"John" asks on another angle of the potential US Senate special election:
Do you think Governor Patrick backtracks on his previous move and lets
his Senate appointment run for the seat? (assuming of course Kerry is
My sense is no -- he will again appoint someone as a placeholder, who is not running in the special election.
But I wouldn't say that it's set in concrete.
Any reason to expect that Deval would join a second Obama Administration
in some fashion? If not, what's your prediction for him in 2015?
I still think pretty much what I wrote in the paper a year ago -- Patrick's not thinking of running for anything else, and he'll most likely fashion a post-gubernatorial career combining some money-making (on corporate boards, special legal work, whatever), some non-profit activity (establishing a policy institute, chairing a foundation, whatever), some party statesmanship (both behind-the-scenes king-making and as a public spokesperson), and/or some public service.
"I am disappointed," Marisa DeFranco tells me, that Governor Deval Patrick chose to endorse Elizabeth Warren in the US Senate race, just two days before the Democratic State Convention at which DeFranco needs 15 percent of the delegate votes to qualify for the primary ballot.
Asked whether she thinks Patrick's endorsement was timed to sway delegates from voting for her this weekend, DeFranco said "I'm going to let other people read the tea leaves on that."
I have created a tumblr of pictures of Massachusetts politicians, photographed with animals.
It's at http://mapoliwithanimals.tumblr.com/
Send yours to me at firstname.lastname@example.org
And yes, THIS CHANGES EVERYTHING.
Again taking two together; "Neal" asks:
What's next for Gov. Patrick? An Obama appointment (if he wins) to SJC or AG? A run for president in '16?
...while "JohnIAT" asks:
How badly does Scott Brown want to run for President?
On Deval Patrick, I haven't changed my thinking since I wrote about this one year ago this month.
Yes, I know, it's all Whitey all the time -- believe me, I'm enjoying the spectacle -- but let's remember that there's another sordid tale going on: the inability of the Massachusetts state legislature to pass a budget.
The fiscal year ends in six days, on Thursday June 30. So, to have money in the checkbook a week from today, a budget's got to be signed.
"This debate over budgets and deficits is about more than just numbers on a page, more than just cutting and spending. It's about the kind of future we want. It's about the kind of country we believe in."
That's from the very first paragraph of Barack Obama's big deficit-cutting speech today. If you spent time watching last year's Massachusetts gubernatorial campaign, it probably struck you as rather familiar.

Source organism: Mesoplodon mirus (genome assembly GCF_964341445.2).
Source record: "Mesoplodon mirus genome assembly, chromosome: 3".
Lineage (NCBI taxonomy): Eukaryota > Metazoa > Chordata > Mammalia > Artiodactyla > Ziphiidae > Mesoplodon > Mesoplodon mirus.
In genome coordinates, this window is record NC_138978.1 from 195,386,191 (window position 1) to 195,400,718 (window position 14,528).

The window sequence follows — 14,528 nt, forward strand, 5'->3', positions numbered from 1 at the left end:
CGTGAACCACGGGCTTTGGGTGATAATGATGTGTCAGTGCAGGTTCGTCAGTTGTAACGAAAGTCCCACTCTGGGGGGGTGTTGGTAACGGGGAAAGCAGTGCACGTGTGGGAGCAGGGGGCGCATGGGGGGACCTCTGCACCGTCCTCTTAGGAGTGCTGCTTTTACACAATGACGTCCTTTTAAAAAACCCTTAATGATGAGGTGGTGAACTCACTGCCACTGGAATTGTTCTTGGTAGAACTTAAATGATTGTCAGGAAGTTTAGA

The Massachusetts House of Representatives does not seem to be in a great rush to work on Governor Deval Patrick's and Senate President Therese Murray's top priority of the session, health care cost containment, Liz Kowalczyk writes in the Globe. So true. In fact, I've found that when you mention health care cost containment to people on the House side, they tend to assume you're talking just about moving municipalities to GIC for health insurance; the big reform Patrick and Murray are talking about doesn't seem to even be on their radar.
In this week's issue of the Boston Phoenix -- in print tomorrow, online now -- I write about the never-ending, and recently increasing, speculation about Governor Deval Patrick's personal plans. As you may have heard, he's going to be DNC chairman, or US Senator, or Obama campaign chair, or Supreme Court justice, or who knows what else.
Back in the early days of the Barack Obama presidency, when speculation was rampant that Deval Patrick would head to Washington for a post, a well-informed insider type speculated to me that Patrick could be named US Ambassador to China. Didn't happen -- it went to (Republican) Jon Huntsman of Utah. Well, Huntsman just resigned, supposedly to launch a Presidential bid.
In this week's issue of the Boston Phoenix -- in print tomorrow, online now -- I look at a new movement that might, finally, make real criminal-justice reform politically feasible. That movement is coming from die-hard movement conservatives.
Sure, Newt Gingrich, Grover Norquist, and the Concerned Women for America are coming at the issue from a different perspective than the generally liberal long-time advocates.
Yellow pledge cards and door-knocking weren't the only things Obama picked up from the successful Deval Patrick re-elect.
More on this later.
Oh, what an exciting week this is for those who enjoy the arcane rituals and traditions of the peaceful transfer of power in the world's greatest democracy!
For starters, congratulations to Stephen Murphy, who got voted in as the new president of the Boston City Council. He (and his staff!) finally get the big office, and all the trappings and attention that come with it -- and, one imagines, a fundraising boost toward his re-election later this year.
There is not a lot of big news coming out of the string of interviews Governor Deval Patrick is doing this week -- including one with me -- other than the fact that he's doing them at all. Patrick has not always made, shall we say, warm outreach to the fourth estate. Clearly, as he indicated in his one-on-one with me Tuesday afternoon, he hopes to get more positive press coverage in the second term, and I'd say he has realized the futility of his first-term strategy of sitting behind closed doors being bitter about the negative coverage.
I have been invited to interview Governor Deval Patrick tomorrow, in a series of 15-minute "exclusives" he's giving to community papers in advance of his inauguration. He wants to talk about his goals for his second term, as well as lessons he's learned from the first.
Well, I'm turning the floor over to you -- what would you like to ask the governor?